The most prominent supporting character would be Izzy's sister Rita, who in the second half of the book is introduced as a loyal and loving sibling to the lead character. Still, her time in the limelight is limited and dominated by Izzy who spends most of these scenes trying to convince Rita of her extraordinary predicament, while also shedding some light on the history of Martian's interactions with Earth. Ultimately, it would be nice to see Rita given something pivotal to do herself throughout the duration of this story, something which could better define her personality and extend her beyond the bewildered but supportive sister archetype.
 
The only other memorable character introduced in this issue is the villain, known only as the Devil at this point. His appearance is brief and clearly just a hint towards things to come, so it would be unfair to complain that he isn't better developed. Judging from the cover, the next issue will give us a greater insight into this sinister figure, something I await with anticipation as his entrance here made quite the impression.
 
Although I had some gripes with the absence of a supporting cast, I did very much enjoy Martian Comics #1 thanks in large part to the creative mythology Darius has built around the series even at this early stage. Glimpses into Martian culture and even the method in which these creatures take control of a human host, as well as the effects a possessed person can have on those around them are all ideas I haven't seen before. There were a few things about life on Mars that I feel weren't explained terrifically well and bordered on confusing, but the ambitious world-building on display here is still impressive to watch unfold.
 
 
Where this issue falters is in its back-up story which explores the idea of Jesus as a human who was possessed by one of the book's Martian characters. This was an idea referenced mid-way through the book, and worked in passing as a fun line emphasising the expansive secret history Mars has with our planet. However, when elaborated on in the form of this short story it doesn't work quite as well. The whole five-page story feels disjointed and fails to capture your attention in the same way as the main plot, which ultimately I would have preferred to see more of in this slot. I understand that Darius is trying to expand his universe in these back-ups, but I feel like more interesting things could have been presented than a rushed recap of Jesus' life from the Martian perspective.
 
The artwork is carried out by Sergio Tarquini with colours from R. L. Campos; together this team provide the book with an appealing style in which each character has their own very distinctive look. Tarquini's designs of Mars and the aliens which inhabit it are memorable, and he shows a good understanding of portraying character's emotions on the page, an important factor in selling any scene. There are a few backgrounds that feel a little bland, but mostly the artwork is strong and nicely finished by Campos whose colours breathe life into the high-concept and futuristic Martian society, just as they also bring a realism and familiarity to our less impressive planet.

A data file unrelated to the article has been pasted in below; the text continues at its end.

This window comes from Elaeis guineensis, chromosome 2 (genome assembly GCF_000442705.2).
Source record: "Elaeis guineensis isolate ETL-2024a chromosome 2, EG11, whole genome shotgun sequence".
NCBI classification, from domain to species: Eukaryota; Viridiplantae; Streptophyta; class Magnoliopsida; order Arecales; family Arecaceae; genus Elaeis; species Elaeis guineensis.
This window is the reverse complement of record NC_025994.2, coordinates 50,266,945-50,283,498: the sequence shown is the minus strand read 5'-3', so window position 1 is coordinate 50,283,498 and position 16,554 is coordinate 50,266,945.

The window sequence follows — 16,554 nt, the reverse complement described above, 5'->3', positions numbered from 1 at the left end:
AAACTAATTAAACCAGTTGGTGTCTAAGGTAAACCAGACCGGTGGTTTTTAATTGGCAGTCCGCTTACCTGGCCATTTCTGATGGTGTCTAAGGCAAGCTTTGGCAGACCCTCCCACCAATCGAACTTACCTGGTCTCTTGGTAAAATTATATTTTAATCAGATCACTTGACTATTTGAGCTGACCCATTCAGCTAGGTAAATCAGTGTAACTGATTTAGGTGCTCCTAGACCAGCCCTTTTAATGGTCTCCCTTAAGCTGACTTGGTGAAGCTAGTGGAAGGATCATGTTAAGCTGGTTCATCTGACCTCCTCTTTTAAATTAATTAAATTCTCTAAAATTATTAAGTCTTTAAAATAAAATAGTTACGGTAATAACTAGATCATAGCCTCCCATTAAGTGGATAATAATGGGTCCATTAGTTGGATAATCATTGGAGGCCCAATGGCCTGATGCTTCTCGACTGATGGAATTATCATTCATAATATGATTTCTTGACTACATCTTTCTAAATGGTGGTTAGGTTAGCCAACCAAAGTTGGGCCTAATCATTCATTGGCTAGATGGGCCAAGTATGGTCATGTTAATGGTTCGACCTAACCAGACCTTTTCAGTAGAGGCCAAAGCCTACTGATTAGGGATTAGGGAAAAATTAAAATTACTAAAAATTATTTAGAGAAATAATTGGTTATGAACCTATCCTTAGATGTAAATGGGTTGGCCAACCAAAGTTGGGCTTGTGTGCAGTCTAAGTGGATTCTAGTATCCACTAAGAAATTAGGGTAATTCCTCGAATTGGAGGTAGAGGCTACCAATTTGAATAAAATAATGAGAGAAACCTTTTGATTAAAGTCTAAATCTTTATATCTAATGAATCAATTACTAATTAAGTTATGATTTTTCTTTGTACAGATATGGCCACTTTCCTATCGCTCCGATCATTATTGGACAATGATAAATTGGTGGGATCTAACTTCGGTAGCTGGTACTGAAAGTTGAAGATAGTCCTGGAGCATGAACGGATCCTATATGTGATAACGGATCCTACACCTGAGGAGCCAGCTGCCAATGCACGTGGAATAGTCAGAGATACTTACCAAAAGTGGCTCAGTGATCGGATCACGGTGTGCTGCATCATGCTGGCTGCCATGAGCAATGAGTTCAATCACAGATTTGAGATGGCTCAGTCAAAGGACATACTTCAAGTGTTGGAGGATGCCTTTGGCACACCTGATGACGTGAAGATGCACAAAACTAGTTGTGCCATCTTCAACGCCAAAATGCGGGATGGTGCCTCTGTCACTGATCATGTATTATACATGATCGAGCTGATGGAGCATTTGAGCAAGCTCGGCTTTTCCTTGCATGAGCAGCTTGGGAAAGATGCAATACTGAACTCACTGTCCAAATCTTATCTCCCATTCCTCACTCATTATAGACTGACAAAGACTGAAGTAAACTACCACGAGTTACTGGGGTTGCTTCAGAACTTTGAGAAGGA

While not without its flaws, this is a strong debut for Martian Comics that science-fiction fans should really enjoy. This story shows great potential, and if it can correct its flaws in subsequent issues could prove to be a real hidden gem.
 
Martian Comics #1 is out now on ComiXology, with a Kindle edition also available.
 
 

Monday, 13 June 2016

Box Office: The Conjuring 2 Takes #1, Now You See Me 2 Underwhelms

James Wan's return to the horror genre in the form of The Conjuring 2 impressively managed to avoid the worrying trend that has been facing many sequels this summer, that of a debut significantly lower than the previous film. The Conjuring 2 now joins an exclusive club of movies that have been exceptions to that rule, a club whose only other member at the time of writing is Marvel Studios' Captain America: Civil War. The Conjuring 2 did debut ever so slightly lower than the first film in the series (bringing in $40.3 million to the first film's $41.8), but given just how unforgiving this summer's box office has been so far most Hollywood trades will likely ignore this difference in favour of finally having a positive headline to print. It's been a little while.
 
 
The Conjuring 2 was likely helped along by some strong reviews (something many sequels have been lacking this year), with an A- CinemaScore implying most audiences have walked away from the feature feeling satisfied. This gives James Wan an even stronger filmography going into his next project, an ambitious film adaptation of one of DC Comics' most famous characters: Aquaman.